Oct. 25, 2019 (IEEFA U.S.) — Regulatory opposition to the acquisition this week by Navajo Transitional Energy Company (NTEC) of three coal mines in the Powder River Basin deals the small company’s expansion strategy an immediate setback, concludes a report published today by the Institute for Energy Economics and Financial Analysis (IEEFA).
Just as NTEC was announcing this week it had taken over three coal mines from bankrupt Cloud Peak Energy, the Montana Department of Environmental Quality closed one of the mines because of unresolved questions about tribal-sovereignty issues. Operations at Spring Creek Mine were suspended until responsibilities under NTEC ownership are clarified.
Who will be held ultimately accountable for hundreds of millions of dollars in mine-cleanup costs?
Also at issue broadly in NTEC’s PRB acquisition is who will be held ultimately accountable for hundreds of millions of dollars in mine-cleanup costs.
“If it is to resolve the latter problem, NTEC will very likely need Navajo Nation government backing, an unlikely possibility considering how the company has all but ignored tribal leadership in the run-up to the acquisition,” the IEEFA report states.
The report details underlying financial problems with NTEC’s acquisition strategy and describes how executives of the tribally-owned company have acted recklessly in their push to buy the three mines, two of which are in Wyoming.
“NTEC has behaved in recent months essentially as a rogue company operating without government consultation and in direct conflict with Navajo energy-investment policy,” states the report, In Powder River Basin Debut, NTEC Stumbles.
The report notes also that Navajo Nation officials are wisely distancing themselves from NTEC.
Part of what is at issue is the “sovereign immunity” NTEC has invoked in the Powder River Basin, even as tribal leaders have questioned the prudence of Navajo Nation exposure to the deal, with comes with more than $400 million in cleanup liabilities.
Navajo Council members are circulating a bill that would revoke the Nation’s bonding support for NTEC, a move authors of the IEEFA report see as “clearly in the Nation’s best interest.”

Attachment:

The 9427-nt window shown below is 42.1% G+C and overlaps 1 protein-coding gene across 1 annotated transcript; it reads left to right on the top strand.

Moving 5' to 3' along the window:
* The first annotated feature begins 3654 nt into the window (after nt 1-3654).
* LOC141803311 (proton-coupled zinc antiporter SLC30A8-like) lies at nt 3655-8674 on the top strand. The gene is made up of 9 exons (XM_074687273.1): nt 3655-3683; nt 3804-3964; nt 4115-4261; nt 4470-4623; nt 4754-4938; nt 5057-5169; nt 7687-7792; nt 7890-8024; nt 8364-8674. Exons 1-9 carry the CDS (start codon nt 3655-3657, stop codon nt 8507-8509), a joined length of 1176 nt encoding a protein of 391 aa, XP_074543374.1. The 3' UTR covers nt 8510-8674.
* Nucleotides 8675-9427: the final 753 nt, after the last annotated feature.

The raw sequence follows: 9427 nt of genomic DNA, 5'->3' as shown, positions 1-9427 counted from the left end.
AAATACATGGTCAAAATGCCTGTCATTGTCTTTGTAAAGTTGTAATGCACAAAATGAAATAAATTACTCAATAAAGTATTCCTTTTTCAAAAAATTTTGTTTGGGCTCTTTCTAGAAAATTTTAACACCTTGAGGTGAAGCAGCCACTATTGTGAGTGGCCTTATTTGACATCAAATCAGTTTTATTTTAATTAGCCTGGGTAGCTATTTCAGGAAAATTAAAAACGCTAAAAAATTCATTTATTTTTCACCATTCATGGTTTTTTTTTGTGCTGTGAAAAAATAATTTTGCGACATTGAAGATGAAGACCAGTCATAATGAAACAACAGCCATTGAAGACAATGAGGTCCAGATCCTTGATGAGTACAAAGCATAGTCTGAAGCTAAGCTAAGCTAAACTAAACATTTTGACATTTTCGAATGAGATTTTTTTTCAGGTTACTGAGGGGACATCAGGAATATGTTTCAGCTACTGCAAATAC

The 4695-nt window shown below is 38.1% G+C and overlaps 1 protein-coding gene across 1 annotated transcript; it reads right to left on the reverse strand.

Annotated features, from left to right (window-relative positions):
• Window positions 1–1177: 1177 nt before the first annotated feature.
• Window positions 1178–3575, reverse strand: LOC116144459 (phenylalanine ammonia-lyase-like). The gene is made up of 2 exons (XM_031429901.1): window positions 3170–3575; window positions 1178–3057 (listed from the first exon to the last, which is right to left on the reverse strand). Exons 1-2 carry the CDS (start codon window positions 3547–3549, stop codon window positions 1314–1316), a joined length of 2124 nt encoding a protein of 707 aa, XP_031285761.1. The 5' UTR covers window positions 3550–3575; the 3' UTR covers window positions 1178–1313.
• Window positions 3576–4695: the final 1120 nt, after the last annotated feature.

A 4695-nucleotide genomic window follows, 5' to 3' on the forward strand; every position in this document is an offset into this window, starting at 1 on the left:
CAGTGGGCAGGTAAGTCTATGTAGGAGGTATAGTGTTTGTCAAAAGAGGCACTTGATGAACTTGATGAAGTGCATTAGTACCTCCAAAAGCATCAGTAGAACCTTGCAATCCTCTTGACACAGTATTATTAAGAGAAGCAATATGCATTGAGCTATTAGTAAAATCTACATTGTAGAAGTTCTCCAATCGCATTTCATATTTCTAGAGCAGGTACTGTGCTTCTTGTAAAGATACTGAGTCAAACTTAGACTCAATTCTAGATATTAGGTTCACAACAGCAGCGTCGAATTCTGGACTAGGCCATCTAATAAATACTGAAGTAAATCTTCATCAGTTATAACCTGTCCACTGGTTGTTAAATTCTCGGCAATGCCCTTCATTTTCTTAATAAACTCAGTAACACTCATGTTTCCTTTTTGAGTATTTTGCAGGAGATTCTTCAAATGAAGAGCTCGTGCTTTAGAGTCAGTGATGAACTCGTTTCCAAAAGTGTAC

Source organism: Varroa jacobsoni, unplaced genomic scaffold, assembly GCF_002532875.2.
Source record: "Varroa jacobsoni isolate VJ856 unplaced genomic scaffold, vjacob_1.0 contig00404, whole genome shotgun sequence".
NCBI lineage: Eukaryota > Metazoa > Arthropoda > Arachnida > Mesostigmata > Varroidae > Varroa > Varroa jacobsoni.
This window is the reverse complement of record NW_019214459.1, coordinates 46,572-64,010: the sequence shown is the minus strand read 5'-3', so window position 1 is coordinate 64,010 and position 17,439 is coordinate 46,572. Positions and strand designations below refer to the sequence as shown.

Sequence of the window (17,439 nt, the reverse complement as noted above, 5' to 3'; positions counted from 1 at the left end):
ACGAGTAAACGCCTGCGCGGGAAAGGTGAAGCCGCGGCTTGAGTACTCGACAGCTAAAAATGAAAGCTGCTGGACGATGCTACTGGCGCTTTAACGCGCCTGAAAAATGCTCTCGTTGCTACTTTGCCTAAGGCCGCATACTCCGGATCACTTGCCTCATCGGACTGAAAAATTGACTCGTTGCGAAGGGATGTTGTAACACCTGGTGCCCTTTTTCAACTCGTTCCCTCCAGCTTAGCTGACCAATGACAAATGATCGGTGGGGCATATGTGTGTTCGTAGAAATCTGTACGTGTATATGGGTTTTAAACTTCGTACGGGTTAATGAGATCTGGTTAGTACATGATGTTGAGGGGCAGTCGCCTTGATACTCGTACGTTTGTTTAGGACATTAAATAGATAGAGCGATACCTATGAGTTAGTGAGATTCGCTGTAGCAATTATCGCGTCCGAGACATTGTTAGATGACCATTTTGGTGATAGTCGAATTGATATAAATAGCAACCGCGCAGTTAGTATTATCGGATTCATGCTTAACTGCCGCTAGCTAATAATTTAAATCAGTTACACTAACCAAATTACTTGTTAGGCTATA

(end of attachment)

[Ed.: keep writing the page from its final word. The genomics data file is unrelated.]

The report describes also how the NTEC strategy to use Navajo Nation as a reclamation-liability backstop smacks of a similar, unsuccessful effort in 2018 by the company.
Like with the NGS and Kayenta Mine, the Navajo Nation faces serious reclamation liabilities
“The strategy, notably, is reminiscent of a campaign NTEC ran last year with Peabody Energy in which the two companies tried to get Navajo Nation to buy the Navajo Generating Station and its fuel source Kayenta Mine. That deal would have left the Nation with an aging plant and companion mine—and with hundreds of millions in reclamation liabilities that came with the complex.”
The owners of NGS are closing the plant this December, citing its failing economic viability; Peabody Energy ceased production at Kayenta in August. A similar, if less orderly, outcome in Montana and Wyoming is “not inconceivable,” according to the report.
Full report: In Powder River Basin Debut, NTEC Stumbles
Karl Cates is an IEEFA research editor – [email protected] 917 439 8225
Clark Williams-Derry is an IEEFA energy finance analyst – [email protected] 206 683 3653
Seth Feaster is an IEEFA data analyst [email protected] 917 670 4025
Vivienne Heston [email protected] 914 439 8921
The Institute for Energy Economics and Financial Analysis (IEEFA) conducts global research and analyses on financial and economic issues related to energy and the environment. The Institute’s mission is to accelerate the transition to a diverse, sustainable and profitable energy economy.